The friend of sinners
The world is always judging Jesus. At His birth much was made of His name (Matthew 1:18-25). At His death the key issue was His identity (Matthew 26:63-65). And the central question of the Gospels is “What think ye of Christ?” (Matthew 22:42).
Sometimes the labels He attracted were true and well-meant, as in “Behold the Lamb of God“. Sometimes they were false and ill-meant, as in “He hath a devil” (Luke 7:33). But in this verse we have an accusation that is both true and ill-meant. Here Jesus comments on the verdicts being passed on Him:
“The Son of man is come eating and drinking; and ye say, Behold a gluttonous man, and a winebibber, a friend of publicans and sinners!” (Luke 7:34)
In the minds of these accusers “friend of sinners” was a shameful epithet. Perhaps they lived by that old maxim: “you can tell a man by the company he keeps!” What should they conclude when they see Jesus associating with such “down-and-outs”?
Well they should think: Jesus is the Doctor for the sick. They should see the out-going merciful love of Jesus for sinners. And such love should thrill them. But instead they see it as a slur. “Friend of sinners” is their slander. But Jesus owns the title with pride.
And Luke shows us what it means with the next incident he relates. Read Luke 7:36-52 to see Christ’s befriending love shown to a sinner. There a “woman in the city, which was a sinner”, kisses Jesus’ feet, washes them with her tears and dries them with her hair. It’s more than an awkward moment for the respectable Pharisee who has invited Jesus to his house. The Pharisee, called Simon, says to himself “This man, if he were a prophet, would have known who and what manner of woman this is that toucheth him: for she is a sinner.”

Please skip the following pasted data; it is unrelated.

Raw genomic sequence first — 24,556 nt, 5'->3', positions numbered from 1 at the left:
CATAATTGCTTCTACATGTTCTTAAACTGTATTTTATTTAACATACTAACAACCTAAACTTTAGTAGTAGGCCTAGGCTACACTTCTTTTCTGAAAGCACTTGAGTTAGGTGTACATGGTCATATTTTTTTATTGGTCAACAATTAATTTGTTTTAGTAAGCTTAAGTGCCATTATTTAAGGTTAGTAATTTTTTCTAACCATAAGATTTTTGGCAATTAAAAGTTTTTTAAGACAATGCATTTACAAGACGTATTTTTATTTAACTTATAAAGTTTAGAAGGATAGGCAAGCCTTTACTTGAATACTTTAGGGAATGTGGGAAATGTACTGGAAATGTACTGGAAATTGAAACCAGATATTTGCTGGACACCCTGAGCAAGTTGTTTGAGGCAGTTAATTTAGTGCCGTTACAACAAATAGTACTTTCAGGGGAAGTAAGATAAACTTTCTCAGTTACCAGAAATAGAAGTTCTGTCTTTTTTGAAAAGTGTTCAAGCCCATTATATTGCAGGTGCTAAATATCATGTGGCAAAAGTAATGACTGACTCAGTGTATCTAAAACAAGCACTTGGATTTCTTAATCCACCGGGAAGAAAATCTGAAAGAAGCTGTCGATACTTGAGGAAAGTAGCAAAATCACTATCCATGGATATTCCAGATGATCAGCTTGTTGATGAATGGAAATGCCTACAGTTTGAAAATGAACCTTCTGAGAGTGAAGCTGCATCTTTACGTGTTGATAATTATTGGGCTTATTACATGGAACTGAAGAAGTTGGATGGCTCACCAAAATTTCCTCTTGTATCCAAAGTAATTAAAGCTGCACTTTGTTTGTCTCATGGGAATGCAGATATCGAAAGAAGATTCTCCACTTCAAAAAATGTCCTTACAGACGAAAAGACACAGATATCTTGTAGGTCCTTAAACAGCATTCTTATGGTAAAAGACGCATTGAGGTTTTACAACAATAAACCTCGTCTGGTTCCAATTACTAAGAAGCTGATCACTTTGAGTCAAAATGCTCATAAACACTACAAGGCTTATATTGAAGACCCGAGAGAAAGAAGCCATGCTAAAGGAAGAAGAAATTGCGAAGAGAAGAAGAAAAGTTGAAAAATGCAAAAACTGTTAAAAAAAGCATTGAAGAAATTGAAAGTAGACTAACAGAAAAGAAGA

Jesus responds to the thoughts of Simon: “There was a certain creditor which had two debtors: the one owed five hundred pence, and the other fifty. And when they had nothing to pay, he frankly forgave them both. Tell me therefore, which of them will love him most?” The answer is inescapable. Whoever has been forgiven much will love much.
Simon imagined that he had little or no debt to be forgiven. Therefore Simon did not love Jesus.
The woman knew that she was indebted to the hilt. But she also knew that Jesus was the Friend of Sinners. She loved Him very much. And Jesus says to her: “Thy sins are forgiven… Thy faith hath saved thee; go in peace.”
How do you respond to the Friend of Sinners?
How we judge the Judge will prove to be our judgement.
Are you scandalized? Do you watch, bemused, from the sidelines as Jesus mixes with the undesirables? Or do you flock to Him in your sin no matter what the respectable might think? What is your assessment of Jesus? Do you love the Friend of Sinners? If so, He says to you: “Thy sins are forgiven. Thy faith has saved thee; go in peace.”